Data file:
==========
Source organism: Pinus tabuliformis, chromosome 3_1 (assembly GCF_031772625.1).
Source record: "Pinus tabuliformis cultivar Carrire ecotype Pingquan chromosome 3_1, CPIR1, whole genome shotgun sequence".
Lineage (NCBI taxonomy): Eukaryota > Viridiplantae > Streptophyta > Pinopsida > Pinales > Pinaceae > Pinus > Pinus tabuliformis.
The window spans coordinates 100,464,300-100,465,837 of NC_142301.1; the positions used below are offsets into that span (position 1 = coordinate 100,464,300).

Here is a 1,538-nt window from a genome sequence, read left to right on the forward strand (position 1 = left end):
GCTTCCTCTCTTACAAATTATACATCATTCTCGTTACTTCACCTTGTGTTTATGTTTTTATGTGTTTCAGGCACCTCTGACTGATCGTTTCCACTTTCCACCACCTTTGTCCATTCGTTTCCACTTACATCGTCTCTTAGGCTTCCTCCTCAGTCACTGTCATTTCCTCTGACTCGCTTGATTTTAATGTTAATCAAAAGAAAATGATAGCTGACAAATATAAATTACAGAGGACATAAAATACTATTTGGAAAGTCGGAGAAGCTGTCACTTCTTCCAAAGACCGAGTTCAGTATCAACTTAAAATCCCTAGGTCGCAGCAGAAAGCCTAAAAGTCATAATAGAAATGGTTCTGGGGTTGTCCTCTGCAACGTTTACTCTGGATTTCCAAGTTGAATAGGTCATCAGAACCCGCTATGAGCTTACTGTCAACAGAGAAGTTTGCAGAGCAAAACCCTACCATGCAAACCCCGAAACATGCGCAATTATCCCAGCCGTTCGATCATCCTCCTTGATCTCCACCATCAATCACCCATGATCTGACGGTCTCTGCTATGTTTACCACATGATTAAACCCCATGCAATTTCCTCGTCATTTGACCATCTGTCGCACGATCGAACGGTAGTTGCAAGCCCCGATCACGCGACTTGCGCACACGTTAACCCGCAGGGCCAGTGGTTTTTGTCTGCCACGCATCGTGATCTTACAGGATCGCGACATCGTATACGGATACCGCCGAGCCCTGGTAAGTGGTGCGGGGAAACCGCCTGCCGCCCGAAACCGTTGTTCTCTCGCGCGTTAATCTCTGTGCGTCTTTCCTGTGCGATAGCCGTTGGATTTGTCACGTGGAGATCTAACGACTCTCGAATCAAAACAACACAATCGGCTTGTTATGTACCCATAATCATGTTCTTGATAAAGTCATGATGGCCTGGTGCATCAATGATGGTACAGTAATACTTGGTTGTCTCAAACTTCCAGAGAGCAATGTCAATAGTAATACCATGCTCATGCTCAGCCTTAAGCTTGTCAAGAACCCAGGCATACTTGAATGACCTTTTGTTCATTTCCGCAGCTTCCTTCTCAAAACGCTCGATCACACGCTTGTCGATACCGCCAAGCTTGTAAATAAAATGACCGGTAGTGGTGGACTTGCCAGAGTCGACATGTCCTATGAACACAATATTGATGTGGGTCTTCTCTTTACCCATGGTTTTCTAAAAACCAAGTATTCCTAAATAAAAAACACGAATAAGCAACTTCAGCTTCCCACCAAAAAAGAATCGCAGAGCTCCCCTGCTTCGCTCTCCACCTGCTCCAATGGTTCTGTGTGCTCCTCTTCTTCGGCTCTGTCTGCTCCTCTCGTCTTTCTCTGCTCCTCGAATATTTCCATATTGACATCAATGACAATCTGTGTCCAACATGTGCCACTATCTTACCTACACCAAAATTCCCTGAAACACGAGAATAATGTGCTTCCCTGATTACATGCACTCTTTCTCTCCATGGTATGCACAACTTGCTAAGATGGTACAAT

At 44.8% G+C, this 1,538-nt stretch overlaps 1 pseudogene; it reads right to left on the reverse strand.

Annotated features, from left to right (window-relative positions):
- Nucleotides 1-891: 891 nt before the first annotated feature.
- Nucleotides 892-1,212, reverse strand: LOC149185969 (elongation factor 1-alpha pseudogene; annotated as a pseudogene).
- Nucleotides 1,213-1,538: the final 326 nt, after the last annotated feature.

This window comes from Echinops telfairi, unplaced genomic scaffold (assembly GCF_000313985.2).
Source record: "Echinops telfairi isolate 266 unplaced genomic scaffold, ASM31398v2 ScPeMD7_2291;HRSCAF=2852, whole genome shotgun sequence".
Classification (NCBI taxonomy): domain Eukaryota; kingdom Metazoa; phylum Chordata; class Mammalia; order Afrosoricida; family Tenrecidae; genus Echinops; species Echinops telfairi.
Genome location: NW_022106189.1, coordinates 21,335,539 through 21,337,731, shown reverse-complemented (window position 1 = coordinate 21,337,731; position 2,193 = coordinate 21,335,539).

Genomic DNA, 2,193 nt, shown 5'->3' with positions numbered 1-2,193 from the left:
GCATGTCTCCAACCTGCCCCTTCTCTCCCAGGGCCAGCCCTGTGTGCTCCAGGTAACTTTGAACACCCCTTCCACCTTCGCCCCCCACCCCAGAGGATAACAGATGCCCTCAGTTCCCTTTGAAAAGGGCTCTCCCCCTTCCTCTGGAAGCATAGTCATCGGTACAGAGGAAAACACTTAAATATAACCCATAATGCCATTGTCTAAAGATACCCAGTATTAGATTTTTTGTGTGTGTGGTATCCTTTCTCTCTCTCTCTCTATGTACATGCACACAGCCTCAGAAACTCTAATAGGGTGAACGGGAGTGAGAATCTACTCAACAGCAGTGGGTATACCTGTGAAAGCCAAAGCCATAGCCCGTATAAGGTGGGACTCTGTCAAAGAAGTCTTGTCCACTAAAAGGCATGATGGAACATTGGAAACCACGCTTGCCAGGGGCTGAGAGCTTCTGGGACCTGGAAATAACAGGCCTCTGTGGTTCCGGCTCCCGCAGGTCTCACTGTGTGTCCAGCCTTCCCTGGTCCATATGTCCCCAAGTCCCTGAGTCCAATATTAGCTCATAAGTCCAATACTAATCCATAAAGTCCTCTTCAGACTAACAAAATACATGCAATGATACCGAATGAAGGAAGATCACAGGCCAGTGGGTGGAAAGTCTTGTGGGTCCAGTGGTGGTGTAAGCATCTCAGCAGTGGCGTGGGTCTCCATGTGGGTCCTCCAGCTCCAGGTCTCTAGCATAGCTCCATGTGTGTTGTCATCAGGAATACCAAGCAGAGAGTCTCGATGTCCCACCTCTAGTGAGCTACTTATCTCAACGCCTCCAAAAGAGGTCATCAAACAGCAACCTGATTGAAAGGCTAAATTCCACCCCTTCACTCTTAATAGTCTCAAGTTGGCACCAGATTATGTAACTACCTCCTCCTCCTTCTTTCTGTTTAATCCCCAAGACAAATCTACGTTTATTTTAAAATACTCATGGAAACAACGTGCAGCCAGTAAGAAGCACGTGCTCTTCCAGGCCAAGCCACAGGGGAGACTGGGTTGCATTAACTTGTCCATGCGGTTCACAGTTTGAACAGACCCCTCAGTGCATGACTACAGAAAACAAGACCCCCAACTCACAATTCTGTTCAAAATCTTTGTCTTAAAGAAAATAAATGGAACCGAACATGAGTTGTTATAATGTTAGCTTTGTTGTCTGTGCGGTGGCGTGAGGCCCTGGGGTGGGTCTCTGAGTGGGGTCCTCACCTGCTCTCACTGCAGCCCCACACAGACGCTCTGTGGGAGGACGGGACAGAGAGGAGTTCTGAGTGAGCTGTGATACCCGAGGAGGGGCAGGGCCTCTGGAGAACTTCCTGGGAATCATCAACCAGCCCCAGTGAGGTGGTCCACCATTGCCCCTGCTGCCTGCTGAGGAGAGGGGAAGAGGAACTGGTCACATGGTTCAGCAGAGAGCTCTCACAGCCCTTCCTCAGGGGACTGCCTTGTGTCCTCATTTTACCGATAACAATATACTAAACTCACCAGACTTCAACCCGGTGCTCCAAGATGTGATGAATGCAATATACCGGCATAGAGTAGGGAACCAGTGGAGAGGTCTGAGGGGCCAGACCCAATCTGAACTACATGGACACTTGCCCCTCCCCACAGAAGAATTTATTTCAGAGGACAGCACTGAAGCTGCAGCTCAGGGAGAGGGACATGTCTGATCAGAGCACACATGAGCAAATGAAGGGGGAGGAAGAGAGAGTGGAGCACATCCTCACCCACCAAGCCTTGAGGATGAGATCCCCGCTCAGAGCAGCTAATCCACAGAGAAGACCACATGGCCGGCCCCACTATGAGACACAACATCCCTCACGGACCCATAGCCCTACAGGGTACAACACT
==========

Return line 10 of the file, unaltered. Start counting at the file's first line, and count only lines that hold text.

- Nucleotides 892-1,212, reverse strand: LOC149185969 (elongation factor 1-alpha pseudogene; annotated as a pseudogene).